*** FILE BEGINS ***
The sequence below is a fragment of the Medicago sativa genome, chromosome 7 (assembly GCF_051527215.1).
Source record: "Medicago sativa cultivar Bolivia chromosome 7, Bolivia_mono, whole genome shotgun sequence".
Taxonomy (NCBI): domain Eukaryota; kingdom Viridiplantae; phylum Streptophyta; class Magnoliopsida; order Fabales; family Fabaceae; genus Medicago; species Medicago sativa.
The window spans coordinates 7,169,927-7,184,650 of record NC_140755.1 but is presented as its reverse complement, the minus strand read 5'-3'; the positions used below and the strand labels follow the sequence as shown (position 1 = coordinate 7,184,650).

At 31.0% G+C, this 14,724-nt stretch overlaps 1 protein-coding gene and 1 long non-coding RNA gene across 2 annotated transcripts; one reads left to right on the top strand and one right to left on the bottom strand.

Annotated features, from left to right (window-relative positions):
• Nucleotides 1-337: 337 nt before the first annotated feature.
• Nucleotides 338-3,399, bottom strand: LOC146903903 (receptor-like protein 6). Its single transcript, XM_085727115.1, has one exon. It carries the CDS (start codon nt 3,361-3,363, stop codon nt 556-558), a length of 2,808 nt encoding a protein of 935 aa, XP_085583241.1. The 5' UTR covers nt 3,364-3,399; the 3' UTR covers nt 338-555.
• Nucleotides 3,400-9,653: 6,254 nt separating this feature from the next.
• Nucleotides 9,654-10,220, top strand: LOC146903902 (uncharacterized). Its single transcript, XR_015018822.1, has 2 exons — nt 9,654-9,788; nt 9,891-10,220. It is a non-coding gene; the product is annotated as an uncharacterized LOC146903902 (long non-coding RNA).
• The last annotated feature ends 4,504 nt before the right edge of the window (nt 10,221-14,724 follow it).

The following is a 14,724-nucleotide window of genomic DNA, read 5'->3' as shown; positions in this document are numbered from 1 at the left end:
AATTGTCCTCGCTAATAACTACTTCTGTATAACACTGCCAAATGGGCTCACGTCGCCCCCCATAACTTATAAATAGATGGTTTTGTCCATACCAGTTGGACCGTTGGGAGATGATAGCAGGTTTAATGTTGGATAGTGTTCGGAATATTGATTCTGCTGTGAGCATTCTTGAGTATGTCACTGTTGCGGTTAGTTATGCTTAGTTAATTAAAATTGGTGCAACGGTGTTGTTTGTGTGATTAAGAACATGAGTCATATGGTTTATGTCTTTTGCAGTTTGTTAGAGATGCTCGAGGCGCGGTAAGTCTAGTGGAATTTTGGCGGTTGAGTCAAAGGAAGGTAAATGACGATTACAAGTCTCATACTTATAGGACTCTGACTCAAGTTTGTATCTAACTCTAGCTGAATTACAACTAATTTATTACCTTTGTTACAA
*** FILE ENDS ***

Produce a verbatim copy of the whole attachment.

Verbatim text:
The sequence below is a fragment of the Medicago sativa genome, chromosome 7 (assembly GCF_051527215.1).
Source record: "Medicago sativa cultivar Bolivia chromosome 7, Bolivia_mono, whole genome shotgun sequence".
Taxonomy (NCBI): domain Eukaryota; kingdom Viridiplantae; phylum Streptophyta; class Magnoliopsida; order Fabales; family Fabaceae; genus Medicago; species Medicago sativa.
The window spans coordinates 7,169,927-7,184,650 of record NC_140755.1 but is presented as its reverse complement, the minus strand read 5'-3'; the positions used below and the strand labels follow the sequence as shown (position 1 = coordinate 7,184,650).

At 31.0% G+C, this 14,724-nt stretch overlaps 1 protein-coding gene and 1 long non-coding RNA gene across 2 annotated transcripts; one reads left to right on the top strand and one right to left on the bottom strand.

Annotated features, from left to right (window-relative positions):
• Nucleotides 1-337: 337 nt before the first annotated feature.
• Nucleotides 338-3,399, bottom strand: LOC146903903 (receptor-like protein 6). Its single transcript, XM_085727115.1, has one exon. It carries the CDS (start codon nt 3,361-3,363, stop codon nt 556-558), a length of 2,808 nt encoding a protein of 935 aa, XP_085583241.1. The 5' UTR covers nt 3,364-3,399; the 3' UTR covers nt 338-555.
• Nucleotides 3,400-9,653: 6,254 nt separating this feature from the next.
• Nucleotides 9,654-10,220, top strand: LOC146903902 (uncharacterized). Its single transcript, XR_015018822.1, has 2 exons — nt 9,654-9,788; nt 9,891-10,220. It is a non-coding gene; the product is annotated as an uncharacterized LOC146903902 (long non-coding RNA).
• The last annotated feature ends 4,504 nt before the right edge of the window (nt 10,221-14,724 follow it).

The following is a 14,724-nucleotide window of genomic DNA, read 5'->3' as shown; positions in this document are numbered from 1 at the left end:
AATTGTCCTCGCTAATAACTACTTCTGTATAACACTGCCAAATGGGCTCACGTCGCCCCCCATAACTTATAAATAGATGGTTTTGTCCATACCAGTTGGACCGTTGGGAGATGATAGCAGGTTTAATGTTGGATAGTGTTCGGAATATTGATTCTGCTGTGAGCATTCTTGAGTATGTCACTGTTGCGGTTAGTTATGCTTAGTTAATTAAAATTGGTGCAACGGTGTTGTTTGTGTGATTAAGAACATGAGTCATATGGTTTATGTCTTTTGCAGTTTGTTAGAGATGCTCGAGGCGCGGTAAGTCTAGTGGAATTTTGGCGGTTGAGTCAAAGGAAGGTAAATGACGATTACAAGTCTCATACTTATAGGACTCTGACTCAAGTTTGTATCTAACTCTAGCTGAATTACAACTAATTTATTACCTTTGTTACAA